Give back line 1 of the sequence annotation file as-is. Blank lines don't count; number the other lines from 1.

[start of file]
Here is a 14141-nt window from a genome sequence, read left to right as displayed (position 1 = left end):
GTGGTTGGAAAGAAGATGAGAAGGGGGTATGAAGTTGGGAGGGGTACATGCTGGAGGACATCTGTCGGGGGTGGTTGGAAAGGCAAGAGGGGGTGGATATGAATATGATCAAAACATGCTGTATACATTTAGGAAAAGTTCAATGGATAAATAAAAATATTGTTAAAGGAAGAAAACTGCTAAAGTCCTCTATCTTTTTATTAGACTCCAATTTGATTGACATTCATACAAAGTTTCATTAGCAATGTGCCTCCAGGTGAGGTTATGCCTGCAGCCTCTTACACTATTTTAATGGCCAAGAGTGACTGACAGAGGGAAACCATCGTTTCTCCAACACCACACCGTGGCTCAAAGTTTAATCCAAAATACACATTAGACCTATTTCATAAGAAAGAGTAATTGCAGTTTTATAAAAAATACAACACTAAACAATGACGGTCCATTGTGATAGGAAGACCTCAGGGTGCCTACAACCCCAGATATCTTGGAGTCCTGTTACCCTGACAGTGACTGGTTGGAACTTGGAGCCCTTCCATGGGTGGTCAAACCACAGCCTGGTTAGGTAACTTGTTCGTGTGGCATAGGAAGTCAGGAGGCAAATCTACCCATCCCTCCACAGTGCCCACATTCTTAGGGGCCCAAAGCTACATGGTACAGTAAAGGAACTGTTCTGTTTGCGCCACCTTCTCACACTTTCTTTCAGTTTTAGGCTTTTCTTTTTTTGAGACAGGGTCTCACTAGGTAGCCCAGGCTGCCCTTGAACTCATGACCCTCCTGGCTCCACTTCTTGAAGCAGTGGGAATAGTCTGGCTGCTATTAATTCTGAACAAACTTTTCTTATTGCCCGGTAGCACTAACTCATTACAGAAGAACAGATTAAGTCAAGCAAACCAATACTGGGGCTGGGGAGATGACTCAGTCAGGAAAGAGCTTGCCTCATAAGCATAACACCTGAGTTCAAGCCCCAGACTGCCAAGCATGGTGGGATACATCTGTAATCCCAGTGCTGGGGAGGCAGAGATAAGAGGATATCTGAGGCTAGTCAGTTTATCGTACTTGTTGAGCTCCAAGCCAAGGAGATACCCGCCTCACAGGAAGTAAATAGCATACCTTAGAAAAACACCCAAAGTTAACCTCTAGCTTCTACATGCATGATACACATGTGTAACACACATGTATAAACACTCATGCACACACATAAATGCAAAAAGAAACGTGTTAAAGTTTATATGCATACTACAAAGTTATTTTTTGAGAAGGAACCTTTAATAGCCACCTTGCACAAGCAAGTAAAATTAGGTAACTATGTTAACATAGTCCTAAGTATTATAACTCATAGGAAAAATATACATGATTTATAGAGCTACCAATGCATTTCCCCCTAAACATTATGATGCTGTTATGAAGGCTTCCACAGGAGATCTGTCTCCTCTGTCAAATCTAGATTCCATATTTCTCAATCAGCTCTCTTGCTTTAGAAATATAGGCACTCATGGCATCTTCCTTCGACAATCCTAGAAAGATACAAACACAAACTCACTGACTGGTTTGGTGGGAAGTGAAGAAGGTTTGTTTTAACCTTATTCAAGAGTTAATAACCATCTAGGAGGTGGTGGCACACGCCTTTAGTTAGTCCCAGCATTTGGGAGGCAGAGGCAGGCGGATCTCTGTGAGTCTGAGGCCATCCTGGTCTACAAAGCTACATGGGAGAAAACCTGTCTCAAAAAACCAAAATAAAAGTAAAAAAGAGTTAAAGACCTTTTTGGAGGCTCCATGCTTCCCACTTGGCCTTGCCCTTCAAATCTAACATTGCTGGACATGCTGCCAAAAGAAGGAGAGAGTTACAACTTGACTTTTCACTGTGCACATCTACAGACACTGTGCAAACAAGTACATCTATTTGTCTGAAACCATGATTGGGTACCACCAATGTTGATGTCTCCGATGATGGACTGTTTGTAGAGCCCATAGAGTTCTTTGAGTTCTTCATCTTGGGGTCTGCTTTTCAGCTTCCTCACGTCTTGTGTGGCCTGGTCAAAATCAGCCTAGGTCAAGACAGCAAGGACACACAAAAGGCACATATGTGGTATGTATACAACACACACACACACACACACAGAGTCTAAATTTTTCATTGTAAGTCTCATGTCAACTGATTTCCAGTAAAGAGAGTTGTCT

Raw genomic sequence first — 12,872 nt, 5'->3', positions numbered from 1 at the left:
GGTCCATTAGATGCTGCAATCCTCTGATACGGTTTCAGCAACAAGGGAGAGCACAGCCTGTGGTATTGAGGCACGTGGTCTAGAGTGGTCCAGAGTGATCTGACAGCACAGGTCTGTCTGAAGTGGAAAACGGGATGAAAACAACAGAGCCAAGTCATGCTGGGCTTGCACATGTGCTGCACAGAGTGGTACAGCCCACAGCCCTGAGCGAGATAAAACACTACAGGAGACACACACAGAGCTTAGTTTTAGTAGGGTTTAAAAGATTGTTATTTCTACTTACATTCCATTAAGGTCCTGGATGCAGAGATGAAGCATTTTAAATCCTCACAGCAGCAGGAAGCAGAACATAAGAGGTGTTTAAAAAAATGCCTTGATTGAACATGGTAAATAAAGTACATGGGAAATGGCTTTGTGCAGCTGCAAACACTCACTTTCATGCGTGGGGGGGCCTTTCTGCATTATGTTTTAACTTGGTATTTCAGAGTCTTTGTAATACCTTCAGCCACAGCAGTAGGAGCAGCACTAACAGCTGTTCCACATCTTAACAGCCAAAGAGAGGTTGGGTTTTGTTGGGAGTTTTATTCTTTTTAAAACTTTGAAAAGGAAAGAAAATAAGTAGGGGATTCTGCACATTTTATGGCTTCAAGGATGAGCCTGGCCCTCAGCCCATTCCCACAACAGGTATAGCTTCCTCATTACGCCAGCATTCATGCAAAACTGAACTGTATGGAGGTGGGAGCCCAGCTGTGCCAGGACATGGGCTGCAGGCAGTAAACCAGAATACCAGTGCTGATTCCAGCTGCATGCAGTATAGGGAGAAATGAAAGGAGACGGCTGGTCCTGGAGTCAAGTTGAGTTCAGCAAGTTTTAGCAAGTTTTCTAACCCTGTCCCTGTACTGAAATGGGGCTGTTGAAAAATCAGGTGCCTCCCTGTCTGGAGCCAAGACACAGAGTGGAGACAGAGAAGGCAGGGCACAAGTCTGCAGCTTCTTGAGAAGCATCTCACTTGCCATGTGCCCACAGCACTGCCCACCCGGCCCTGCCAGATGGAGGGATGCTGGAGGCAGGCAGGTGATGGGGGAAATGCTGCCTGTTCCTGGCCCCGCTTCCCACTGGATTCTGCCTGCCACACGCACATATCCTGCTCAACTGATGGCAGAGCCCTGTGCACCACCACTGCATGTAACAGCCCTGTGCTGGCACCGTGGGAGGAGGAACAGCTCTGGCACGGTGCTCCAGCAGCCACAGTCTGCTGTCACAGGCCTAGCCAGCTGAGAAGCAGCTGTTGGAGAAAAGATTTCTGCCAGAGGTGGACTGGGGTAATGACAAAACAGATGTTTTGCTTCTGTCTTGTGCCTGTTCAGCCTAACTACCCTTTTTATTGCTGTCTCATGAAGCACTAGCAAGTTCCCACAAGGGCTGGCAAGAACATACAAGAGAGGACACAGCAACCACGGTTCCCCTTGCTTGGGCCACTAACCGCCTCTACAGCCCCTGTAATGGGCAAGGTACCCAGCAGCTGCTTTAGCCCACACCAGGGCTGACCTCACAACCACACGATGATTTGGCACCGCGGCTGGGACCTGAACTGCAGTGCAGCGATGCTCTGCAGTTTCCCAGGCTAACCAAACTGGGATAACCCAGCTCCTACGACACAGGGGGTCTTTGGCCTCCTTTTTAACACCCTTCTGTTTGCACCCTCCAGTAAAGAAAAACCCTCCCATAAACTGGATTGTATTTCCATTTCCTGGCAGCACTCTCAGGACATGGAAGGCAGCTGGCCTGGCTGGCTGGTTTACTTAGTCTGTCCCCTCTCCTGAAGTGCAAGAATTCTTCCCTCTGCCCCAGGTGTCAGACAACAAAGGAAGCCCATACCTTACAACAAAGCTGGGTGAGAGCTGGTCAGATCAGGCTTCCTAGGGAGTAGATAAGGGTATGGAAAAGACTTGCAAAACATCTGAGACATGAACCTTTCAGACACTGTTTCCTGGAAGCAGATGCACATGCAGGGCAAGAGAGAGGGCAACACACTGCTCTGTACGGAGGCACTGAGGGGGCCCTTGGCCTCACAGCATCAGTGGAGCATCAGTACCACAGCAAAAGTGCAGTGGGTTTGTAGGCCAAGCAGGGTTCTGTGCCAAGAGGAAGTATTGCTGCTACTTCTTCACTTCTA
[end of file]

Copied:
Here is a 14141-nt window from a genome sequence, read left to right as displayed (position 1 = left end):